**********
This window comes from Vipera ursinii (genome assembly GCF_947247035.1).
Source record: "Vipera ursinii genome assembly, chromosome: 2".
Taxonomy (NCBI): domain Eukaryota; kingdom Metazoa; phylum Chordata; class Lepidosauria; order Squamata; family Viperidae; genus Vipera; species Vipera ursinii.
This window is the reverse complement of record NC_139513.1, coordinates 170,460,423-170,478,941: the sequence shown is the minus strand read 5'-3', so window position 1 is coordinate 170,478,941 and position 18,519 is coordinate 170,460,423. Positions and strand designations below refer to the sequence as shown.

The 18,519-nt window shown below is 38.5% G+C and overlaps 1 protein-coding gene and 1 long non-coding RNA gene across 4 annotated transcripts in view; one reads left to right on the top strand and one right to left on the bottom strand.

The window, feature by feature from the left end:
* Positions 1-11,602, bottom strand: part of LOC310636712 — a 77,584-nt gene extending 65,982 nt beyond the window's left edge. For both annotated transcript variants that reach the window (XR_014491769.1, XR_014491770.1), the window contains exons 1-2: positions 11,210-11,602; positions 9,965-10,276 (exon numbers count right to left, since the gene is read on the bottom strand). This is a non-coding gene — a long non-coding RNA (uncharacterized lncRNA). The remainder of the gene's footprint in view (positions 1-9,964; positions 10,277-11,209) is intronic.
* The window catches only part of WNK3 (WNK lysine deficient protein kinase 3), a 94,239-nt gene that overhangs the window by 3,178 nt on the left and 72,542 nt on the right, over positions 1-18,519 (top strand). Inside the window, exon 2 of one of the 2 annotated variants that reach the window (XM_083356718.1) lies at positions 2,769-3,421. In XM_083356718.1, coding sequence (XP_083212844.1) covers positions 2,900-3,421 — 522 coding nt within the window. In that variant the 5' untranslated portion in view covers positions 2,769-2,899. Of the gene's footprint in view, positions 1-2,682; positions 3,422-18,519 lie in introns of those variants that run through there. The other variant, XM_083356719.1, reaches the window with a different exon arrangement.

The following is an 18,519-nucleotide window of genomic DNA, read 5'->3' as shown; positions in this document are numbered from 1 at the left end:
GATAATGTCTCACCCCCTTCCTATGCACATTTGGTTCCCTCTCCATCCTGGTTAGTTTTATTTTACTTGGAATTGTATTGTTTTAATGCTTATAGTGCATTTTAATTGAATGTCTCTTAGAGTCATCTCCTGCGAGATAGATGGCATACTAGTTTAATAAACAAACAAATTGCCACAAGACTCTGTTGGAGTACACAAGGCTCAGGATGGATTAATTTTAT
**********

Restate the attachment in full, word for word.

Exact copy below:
This window comes from Vipera ursinii (genome assembly GCF_947247035.1).
Source record: "Vipera ursinii genome assembly, chromosome: 2".
Taxonomy (NCBI): domain Eukaryota; kingdom Metazoa; phylum Chordata; class Lepidosauria; order Squamata; family Viperidae; genus Vipera; species Vipera ursinii.
This window is the reverse complement of record NC_139513.1, coordinates 170,460,423-170,478,941: the sequence shown is the minus strand read 5'-3', so window position 1 is coordinate 170,478,941 and position 18,519 is coordinate 170,460,423. Positions and strand designations below refer to the sequence as shown.

The 18,519-nt window shown below is 38.5% G+C and overlaps 1 protein-coding gene and 1 long non-coding RNA gene across 4 annotated transcripts in view; one reads left to right on the top strand and one right to left on the bottom strand.

The window, feature by feature from the left end:
* Positions 1-11,602, bottom strand: part of LOC310636712 — a 77,584-nt gene extending 65,982 nt beyond the window's left edge. For both annotated transcript variants that reach the window (XR_014491769.1, XR_014491770.1), the window contains exons 1-2: positions 11,210-11,602; positions 9,965-10,276 (exon numbers count right to left, since the gene is read on the bottom strand). This is a non-coding gene — a long non-coding RNA (uncharacterized lncRNA). The remainder of the gene's footprint in view (positions 1-9,964; positions 10,277-11,209) is intronic.
* The window catches only part of WNK3 (WNK lysine deficient protein kinase 3), a 94,239-nt gene that overhangs the window by 3,178 nt on the left and 72,542 nt on the right, over positions 1-18,519 (top strand). Inside the window, exon 2 of one of the 2 annotated variants that reach the window (XM_083356718.1) lies at positions 2,769-3,421. In XM_083356718.1, coding sequence (XP_083212844.1) covers positions 2,900-3,421 — 522 coding nt within the window. In that variant the 5' untranslated portion in view covers positions 2,769-2,899. Of the gene's footprint in view, positions 1-2,682; positions 3,422-18,519 lie in introns of those variants that run through there. The other variant, XM_083356719.1, reaches the window with a different exon arrangement.

The following is an 18,519-nucleotide window of genomic DNA, read 5'->3' as shown; positions in this document are numbered from 1 at the left end:
GATAATGTCTCACCCCCTTCCTATGCACATTTGGTTCCCTCTCCATCCTGGTTAGTTTTATTTTACTTGGAATTGTATTGTTTTAATGCTTATAGTGCATTTTAATTGAATGTCTCTTAGAGTCATCTCCTGCGAGATAGATGGCATACTAGTTTAATAAACAAACAAATTGCCACAAGACTCTGTTGGAGTACACAAGGCTCAGGATGGATTAATTTTAT